Amy Nguyen On Becoming A Happiness Coach
Once Head of Employee Happiness at e-commerce unicorn Lazada, Amy Nguyen is now a full-time career happiness coach. In this interview, we asked Amy about her unique job and how to inspire professional women to be happy.
After a decade of management experience across Southeast Asia, Amy Nguyen founded career and life coaching company Happiness Infinity LLC in the US. Once Head of Employee Happiness at e-commerce unicorn Lazada, she is now a full-time career happiness coach.
Amy’s career is all about maximizing human potential and happiness with a focus on women. Every day, Amy helps highly motivated women discover their Career/Life Happiness Infinity Zone and provide them with the tools to live it.
In this interview, we asked Amy about her unique job and how to inspire professional women to be happy.
Why is happiness so important to pursue in a career?
People often believe that when we are successful, we will finally be happy. While that could be true at a certain level, I’ve found that it’s not sustainable. On the other hand, science has proved the other way around: when we are happy, we’re more likely to perform well and succeed.
Simply put, when we experience positive emotions, our brain has the resources to function well and find creative solutions that we would otherwise miss when we are stressed out or depressed. When we’re content, we face challenges at ease and focus on solutions instead of being a victim of circumstances.
Finding happiness in career is, therefore, important for everyone.
‘Happiness coach’ sounds like such a cool job. How can I become one?
I think my background may help you answer that question. I have a background in recruitment and leadership. After getting a Master’s degree, I started pursuing a career in human resources. The reason was because HR speaks to my desire of making sure everyone’s happy and performing at their best.
Throughout my life, I noticed that my conversations with everyone, from my colleagues to strangers at coffee shops, revolve around their talents, motivations, and aspirations. Following those interests, I received training as a brain-based coach by the NeuroLeadership Institute. I’m also an official member of Forbes Coaches Council.
If you’re persistent enough in building credentials in the field that you love, you certainly own your shot at making a career out of it.
What motivated you to become a career happiness coach?
My grandmother and my mother were smart, capable women who couldn’t pursue the career and life they deserve, mostly due to social stigma. If you were a woman living in Vietnam in the 70s, society believed your career should be in the kitchen.
I wish they had access to professional help at that time so they could turn things around. Although our society has come a long way, when I look at women’s struggles today, I have the same thought. So I decided to act on it and be that help.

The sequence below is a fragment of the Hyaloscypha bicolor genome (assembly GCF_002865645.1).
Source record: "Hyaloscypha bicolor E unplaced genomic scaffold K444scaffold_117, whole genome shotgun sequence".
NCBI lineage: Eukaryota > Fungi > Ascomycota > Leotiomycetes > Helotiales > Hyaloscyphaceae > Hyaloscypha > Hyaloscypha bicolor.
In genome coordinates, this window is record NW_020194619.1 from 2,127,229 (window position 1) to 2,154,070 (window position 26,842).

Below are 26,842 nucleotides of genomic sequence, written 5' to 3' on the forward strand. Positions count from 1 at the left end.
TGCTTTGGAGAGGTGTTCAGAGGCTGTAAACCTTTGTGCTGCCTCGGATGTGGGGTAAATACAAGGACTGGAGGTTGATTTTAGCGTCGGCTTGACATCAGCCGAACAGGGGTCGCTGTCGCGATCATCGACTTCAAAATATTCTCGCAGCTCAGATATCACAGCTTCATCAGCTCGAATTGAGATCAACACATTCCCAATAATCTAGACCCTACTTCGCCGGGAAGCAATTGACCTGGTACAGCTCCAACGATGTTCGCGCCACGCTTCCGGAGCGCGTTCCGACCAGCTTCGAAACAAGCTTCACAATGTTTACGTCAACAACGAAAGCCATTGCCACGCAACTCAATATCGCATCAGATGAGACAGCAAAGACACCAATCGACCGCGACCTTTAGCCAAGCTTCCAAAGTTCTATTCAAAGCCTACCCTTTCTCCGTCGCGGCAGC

How does a typical female client that you coach look like?
A typical woman I coach is in their 30s or 40s. Often, they are working mothers, with some aspiring to be one. They come from different nationalities, industries with different professional experiences.
However, they share a few key traits: they are not comfortable with being stuck with a job that they no longer love just for the paycheck. They know deep down that they are capable of something more meaningful and aligned with their values. They want to use professional help to make a change in their lives.
What traits do you notice in your successful clients?
They’re typically committed to personal development. They embrace a growth mindset, and they give themselves the permission to live a more fulfilling life (without waiting for a ‘yes’ from society). They’re also willing to reach out to a community of like-minded women for support.
Without these traits and work on their ends, however great a coaching program is, we tend to not see long lasting results.
What do you love most about your job?
The part I love most is help my clients discover their unique talents with tools like the Strengths Finder, MBTI, MAPP, etc.. I love brainstorming their career options, and help them strategize their career path against a vision we craft together.
As a working mom myself, I find it extremely hard to balance among work, life and family. Is “having it all” a myth to women?
I believe we can, if we actually know what’s included in “it”, and what’s not, so we can focus on what matters the most.
In my case, the construct of “it all” includes my career, parenting, health and creativity. I often get asked why I could juggle among them all, and the recipe is no secret: I take mindful actions towards what matters, and I manage my distractions.
It helps if you work with, and for, nice people. An employer who provides a supportive system for working mothers such as maternity leave, flexible working hours, etc. is vital to our well-being, happiness as well as productivity.
Can you give a piece of advice to ambitious professional women to find joy and happiness in the careers they choose to pursue?
If you have options, be in a career that maximizes your unique set of talents, aligning with your values and giving you a sense of purpose. When you have all of these factors, you will feel happy and fulfilled, and that’s when you can be at your best. Articulating them, however, does take conscious effort and resources, so I would encourage them to see it as an investment in themselves.
Written by Huyen Tran